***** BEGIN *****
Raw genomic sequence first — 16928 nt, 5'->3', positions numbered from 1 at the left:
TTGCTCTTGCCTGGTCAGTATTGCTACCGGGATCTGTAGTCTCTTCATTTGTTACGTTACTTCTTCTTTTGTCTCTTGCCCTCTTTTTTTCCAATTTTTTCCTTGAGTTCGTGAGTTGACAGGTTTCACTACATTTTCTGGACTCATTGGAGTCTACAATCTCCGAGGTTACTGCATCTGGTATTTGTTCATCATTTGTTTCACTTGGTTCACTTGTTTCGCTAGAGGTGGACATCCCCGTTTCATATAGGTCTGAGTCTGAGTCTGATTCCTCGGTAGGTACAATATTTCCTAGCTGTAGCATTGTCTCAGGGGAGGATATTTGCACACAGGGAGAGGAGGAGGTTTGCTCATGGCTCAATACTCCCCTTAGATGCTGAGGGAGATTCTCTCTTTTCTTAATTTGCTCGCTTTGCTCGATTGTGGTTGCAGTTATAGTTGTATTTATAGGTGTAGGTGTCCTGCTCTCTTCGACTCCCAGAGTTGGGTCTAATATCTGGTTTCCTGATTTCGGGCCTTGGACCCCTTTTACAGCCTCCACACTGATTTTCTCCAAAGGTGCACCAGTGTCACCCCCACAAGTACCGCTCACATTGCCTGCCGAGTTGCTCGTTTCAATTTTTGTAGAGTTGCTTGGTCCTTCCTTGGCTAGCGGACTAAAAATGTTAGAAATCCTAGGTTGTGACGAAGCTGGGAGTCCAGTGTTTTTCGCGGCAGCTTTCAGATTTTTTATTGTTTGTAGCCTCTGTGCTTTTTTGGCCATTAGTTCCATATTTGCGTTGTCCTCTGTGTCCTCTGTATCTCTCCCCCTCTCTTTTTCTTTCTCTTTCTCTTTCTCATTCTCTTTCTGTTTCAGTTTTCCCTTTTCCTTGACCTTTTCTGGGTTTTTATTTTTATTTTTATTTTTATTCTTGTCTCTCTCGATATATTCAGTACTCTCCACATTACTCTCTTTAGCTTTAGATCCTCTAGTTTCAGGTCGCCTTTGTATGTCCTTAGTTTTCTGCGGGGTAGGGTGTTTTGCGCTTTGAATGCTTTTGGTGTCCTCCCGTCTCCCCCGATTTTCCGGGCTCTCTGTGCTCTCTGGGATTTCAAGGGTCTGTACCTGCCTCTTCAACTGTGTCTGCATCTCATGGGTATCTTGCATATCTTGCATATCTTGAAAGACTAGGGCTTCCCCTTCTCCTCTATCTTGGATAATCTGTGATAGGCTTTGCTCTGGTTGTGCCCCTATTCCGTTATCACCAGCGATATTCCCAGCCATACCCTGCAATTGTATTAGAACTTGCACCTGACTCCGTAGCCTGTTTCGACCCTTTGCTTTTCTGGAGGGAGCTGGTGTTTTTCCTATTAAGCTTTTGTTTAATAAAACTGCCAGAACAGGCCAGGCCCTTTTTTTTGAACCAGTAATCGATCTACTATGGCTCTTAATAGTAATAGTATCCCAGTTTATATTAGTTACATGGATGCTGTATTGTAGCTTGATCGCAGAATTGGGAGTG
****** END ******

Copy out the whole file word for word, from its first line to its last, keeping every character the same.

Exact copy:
Raw genomic sequence first — 16928 nt, 5'->3', positions numbered from 1 at the left:
TTGCTCTTGCCTGGTCAGTATTGCTACCGGGATCTGTAGTCTCTTCATTTGTTACGTTACTTCTTCTTTTGTCTCTTGCCCTCTTTTTTTCCAATTTTTTCCTTGAGTTCGTGAGTTGACAGGTTTCACTACATTTTCTGGACTCATTGGAGTCTACAATCTCCGAGGTTACTGCATCTGGTATTTGTTCATCATTTGTTTCACTTGGTTCACTTGTTTCGCTAGAGGTGGACATCCCCGTTTCATATAGGTCTGAGTCTGAGTCTGATTCCTCGGTAGGTACAATATTTCCTAGCTGTAGCATTGTCTCAGGGGAGGATATTTGCACACAGGGAGAGGAGGAGGTTTGCTCATGGCTCAATACTCCCCTTAGATGCTGAGGGAGATTCTCTCTTTTCTTAATTTGCTCGCTTTGCTCGATTGTGGTTGCAGTTATAGTTGTATTTATAGGTGTAGGTGTCCTGCTCTCTTCGACTCCCAGAGTTGGGTCTAATATCTGGTTTCCTGATTTCGGGCCTTGGACCCCTTTTACAGCCTCCACACTGATTTTCTCCAAAGGTGCACCAGTGTCACCCCCACAAGTACCGCTCACATTGCCTGCCGAGTTGCTCGTTTCAATTTTTGTAGAGTTGCTTGGTCCTTCCTTGGCTAGCGGACTAAAAATGTTAGAAATCCTAGGTTGTGACGAAGCTGGGAGTCCAGTGTTTTTCGCGGCAGCTTTCAGATTTTTTATTGTTTGTAGCCTCTGTGCTTTTTTGGCCATTAGTTCCATATTTGCGTTGTCCTCTGTGTCCTCTGTATCTCTCCCCCTCTCTTTTTCTTTCTCTTTCTCTTTCTCATTCTCTTTCTGTTTCAGTTTTCCCTTTTCCTTGACCTTTTCTGGGTTTTTATTTTTATTTTTATTTTTATTCTTGTCTCTCTCGATATATTCAGTACTCTCCACATTACTCTCTTTAGCTTTAGATCCTCTAGTTTCAGGTCGCCTTTGTATGTCCTTAGTTTTCTGCGGGGTAGGGTGTTTTGCGCTTTGAATGCTTTTGGTGTCCTCCCGTCTCCCCCGATTTTCCGGGCTCTCTGTGCTCTCTGGGATTTCAAGGGTCTGTACCTGCCTCTTCAACTGTGTCTGCATCTCATGGGTATCTTGCATATCTTGCATATCTTGAAAGACTAGGGCTTCCCCTTCTCCTCTATCTTGGATAATCTGTGATAGGCTTTGCTCTGGTTGTGCCCCTATTCCGTTATCACCAGCGATATTCCCAGCCATACCCTGCAATTGTATTAGAACTTGCACCTGACTCCGTAGCCTGTTTCGACCCTTTGCTTTTCTGGAGGGAGCTGGTGTTTTTCCTATTAAGCTTTTGTTTAATAAAACTGCCAGAACAGGCCAGGCCCTTTTTTTTGAACCAGTAATCGATCTACTATGGCTCTTAATAGTAATAGTATCCCAGTTTATATTAGTTACATGGATGCTGTATTGTAGCTTGATCGCAGAATTGGGAGTG